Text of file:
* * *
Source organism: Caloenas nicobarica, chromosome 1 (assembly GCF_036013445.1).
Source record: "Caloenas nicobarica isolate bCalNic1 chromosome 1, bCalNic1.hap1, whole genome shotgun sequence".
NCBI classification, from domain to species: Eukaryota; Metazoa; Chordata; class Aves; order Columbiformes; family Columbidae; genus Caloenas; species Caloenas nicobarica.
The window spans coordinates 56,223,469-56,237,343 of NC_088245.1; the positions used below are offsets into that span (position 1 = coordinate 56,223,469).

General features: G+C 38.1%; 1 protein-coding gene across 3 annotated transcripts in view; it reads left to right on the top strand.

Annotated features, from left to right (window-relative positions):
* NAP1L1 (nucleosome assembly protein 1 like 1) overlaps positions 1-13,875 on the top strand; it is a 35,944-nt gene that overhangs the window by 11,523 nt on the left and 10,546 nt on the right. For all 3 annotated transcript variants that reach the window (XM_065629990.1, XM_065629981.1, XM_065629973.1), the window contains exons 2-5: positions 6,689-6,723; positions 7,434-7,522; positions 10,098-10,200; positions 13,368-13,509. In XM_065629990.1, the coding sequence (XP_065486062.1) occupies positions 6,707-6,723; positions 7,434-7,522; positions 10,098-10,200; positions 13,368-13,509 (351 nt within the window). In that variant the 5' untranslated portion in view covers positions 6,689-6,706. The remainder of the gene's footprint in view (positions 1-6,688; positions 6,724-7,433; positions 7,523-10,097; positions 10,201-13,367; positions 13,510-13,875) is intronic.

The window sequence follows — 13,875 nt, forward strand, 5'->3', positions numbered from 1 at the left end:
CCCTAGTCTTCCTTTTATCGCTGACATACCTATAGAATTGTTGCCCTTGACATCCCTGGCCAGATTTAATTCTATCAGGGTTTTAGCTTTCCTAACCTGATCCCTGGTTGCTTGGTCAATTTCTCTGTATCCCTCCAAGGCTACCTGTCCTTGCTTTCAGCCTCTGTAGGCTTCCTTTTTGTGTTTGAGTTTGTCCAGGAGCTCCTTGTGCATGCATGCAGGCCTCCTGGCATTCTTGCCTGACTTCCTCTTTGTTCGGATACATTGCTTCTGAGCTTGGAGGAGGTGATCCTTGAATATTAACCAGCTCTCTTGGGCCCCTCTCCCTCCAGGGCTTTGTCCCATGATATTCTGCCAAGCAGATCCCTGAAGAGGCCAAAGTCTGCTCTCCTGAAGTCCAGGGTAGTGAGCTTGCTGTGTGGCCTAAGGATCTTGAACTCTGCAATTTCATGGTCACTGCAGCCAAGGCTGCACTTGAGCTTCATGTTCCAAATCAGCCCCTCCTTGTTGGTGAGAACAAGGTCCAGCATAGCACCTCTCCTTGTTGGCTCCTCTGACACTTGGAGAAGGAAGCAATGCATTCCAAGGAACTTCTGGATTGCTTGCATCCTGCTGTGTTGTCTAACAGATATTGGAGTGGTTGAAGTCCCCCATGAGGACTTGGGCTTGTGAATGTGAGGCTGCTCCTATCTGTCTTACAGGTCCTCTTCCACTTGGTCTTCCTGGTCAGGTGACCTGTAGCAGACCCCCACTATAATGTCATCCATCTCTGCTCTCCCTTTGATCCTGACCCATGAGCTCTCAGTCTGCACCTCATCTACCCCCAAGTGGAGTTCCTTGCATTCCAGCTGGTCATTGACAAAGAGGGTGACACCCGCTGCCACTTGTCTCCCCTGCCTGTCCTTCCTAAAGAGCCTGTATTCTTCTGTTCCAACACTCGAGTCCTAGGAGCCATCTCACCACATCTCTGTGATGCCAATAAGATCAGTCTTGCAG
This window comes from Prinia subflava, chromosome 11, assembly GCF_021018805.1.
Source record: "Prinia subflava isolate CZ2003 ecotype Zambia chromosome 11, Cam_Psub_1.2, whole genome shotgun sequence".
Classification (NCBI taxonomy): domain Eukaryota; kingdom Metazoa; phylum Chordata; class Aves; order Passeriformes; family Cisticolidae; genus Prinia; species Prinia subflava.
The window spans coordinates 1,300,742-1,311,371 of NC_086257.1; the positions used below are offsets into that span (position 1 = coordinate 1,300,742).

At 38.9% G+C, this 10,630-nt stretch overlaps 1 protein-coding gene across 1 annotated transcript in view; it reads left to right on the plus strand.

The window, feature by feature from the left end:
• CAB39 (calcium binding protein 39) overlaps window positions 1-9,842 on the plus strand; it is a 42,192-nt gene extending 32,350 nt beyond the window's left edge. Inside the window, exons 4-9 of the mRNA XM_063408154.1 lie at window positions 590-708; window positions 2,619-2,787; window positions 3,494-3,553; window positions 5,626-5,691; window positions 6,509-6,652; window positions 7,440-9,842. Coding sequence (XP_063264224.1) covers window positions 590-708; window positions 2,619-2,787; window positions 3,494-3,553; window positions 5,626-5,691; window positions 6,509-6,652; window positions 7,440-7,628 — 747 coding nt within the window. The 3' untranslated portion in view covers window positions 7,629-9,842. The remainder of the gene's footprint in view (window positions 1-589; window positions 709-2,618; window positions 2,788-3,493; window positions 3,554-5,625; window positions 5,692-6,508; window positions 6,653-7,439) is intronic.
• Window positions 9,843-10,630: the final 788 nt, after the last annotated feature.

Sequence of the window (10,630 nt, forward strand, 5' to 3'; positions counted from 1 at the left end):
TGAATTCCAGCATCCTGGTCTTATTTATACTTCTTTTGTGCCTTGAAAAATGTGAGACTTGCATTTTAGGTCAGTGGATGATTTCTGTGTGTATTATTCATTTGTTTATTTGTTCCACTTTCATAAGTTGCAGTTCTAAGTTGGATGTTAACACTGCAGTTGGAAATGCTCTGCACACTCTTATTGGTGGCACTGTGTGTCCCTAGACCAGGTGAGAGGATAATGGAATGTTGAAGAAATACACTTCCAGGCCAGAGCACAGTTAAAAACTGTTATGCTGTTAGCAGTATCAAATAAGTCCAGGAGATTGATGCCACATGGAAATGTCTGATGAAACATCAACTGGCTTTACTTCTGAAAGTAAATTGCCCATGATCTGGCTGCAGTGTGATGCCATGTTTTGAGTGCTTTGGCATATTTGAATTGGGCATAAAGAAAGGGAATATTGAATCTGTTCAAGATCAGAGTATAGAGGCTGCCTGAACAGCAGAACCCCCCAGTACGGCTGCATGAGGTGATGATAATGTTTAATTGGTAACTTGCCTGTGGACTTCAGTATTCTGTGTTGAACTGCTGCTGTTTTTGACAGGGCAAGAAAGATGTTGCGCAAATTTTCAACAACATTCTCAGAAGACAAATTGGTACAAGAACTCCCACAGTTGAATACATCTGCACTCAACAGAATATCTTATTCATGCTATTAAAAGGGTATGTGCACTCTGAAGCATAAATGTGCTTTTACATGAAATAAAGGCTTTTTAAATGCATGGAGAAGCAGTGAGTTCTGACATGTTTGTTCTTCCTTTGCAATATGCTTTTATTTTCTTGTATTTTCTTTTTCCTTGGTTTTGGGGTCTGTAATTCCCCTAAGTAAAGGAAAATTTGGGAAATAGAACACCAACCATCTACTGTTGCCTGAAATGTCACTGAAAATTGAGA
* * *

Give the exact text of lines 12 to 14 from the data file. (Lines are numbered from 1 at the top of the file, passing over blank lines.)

Classification (NCBI taxonomy): domain Eukaryota; kingdom Metazoa; phylum Chordata; class Aves; order Passeriformes; family Cisticolidae; genus Prinia; species Prinia subflava.
The window spans coordinates 1,300,742-1,311,371 of NC_086257.1; the positions used below are offsets into that span (position 1 = coordinate 1,300,742).

At 38.9% G+C, this 10,630-nt stretch overlaps 1 protein-coding gene across 1 annotated transcript in view; it reads left to right on the plus strand.